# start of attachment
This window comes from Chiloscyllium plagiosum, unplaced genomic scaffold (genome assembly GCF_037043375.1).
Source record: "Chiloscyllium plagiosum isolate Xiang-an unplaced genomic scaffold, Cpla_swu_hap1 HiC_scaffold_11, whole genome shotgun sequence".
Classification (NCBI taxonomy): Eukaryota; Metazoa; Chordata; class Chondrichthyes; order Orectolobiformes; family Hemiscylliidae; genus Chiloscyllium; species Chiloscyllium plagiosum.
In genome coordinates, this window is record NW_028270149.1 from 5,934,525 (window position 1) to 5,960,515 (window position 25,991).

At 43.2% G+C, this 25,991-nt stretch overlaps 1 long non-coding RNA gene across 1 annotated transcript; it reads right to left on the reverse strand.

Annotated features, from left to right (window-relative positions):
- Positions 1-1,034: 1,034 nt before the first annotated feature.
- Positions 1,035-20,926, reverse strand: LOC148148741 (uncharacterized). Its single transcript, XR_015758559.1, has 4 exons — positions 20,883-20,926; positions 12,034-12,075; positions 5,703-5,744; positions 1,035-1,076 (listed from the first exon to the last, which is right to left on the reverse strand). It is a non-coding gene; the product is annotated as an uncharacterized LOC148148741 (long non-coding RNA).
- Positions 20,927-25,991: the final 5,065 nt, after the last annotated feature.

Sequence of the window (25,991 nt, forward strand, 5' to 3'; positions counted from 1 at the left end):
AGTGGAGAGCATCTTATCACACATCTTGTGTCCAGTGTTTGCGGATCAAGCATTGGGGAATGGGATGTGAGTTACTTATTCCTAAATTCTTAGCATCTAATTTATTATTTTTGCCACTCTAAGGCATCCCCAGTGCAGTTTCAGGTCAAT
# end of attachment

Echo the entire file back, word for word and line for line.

This window comes from Chiloscyllium plagiosum, unplaced genomic scaffold (genome assembly GCF_037043375.1).
Source record: "Chiloscyllium plagiosum isolate Xiang-an unplaced genomic scaffold, Cpla_swu_hap1 HiC_scaffold_11, whole genome shotgun sequence".
Classification (NCBI taxonomy): Eukaryota; Metazoa; Chordata; class Chondrichthyes; order Orectolobiformes; family Hemiscylliidae; genus Chiloscyllium; species Chiloscyllium plagiosum.
In genome coordinates, this window is record NW_028270149.1 from 5,934,525 (window position 1) to 5,960,515 (window position 25,991).

At 43.2% G+C, this 25,991-nt stretch overlaps 1 long non-coding RNA gene across 1 annotated transcript; it reads right to left on the reverse strand.

Annotated features, from left to right (window-relative positions):
- Positions 1-1,034: 1,034 nt before the first annotated feature.
- Positions 1,035-20,926, reverse strand: LOC148148741 (uncharacterized). Its single transcript, XR_015758559.1, has 4 exons — positions 20,883-20,926; positions 12,034-12,075; positions 5,703-5,744; positions 1,035-1,076 (listed from the first exon to the last, which is right to left on the reverse strand). It is a non-coding gene; the product is annotated as an uncharacterized LOC148148741 (long non-coding RNA).
- Positions 20,927-25,991: the final 5,065 nt, after the last annotated feature.

Sequence of the window (25,991 nt, forward strand, 5' to 3'; positions counted from 1 at the left end):
AGTGGAGAGCATCTTATCACACATCTTGTGTCCAGTGTTTGCGGATCAAGCATTGGGGAATGGGATGTGAGTTACTTATTCCTAAATTCTTAGCATCTAATTTATTATTTTTGCCACTCTAAGGCATCCCCAGTGCAGTTTCAGGTCAAT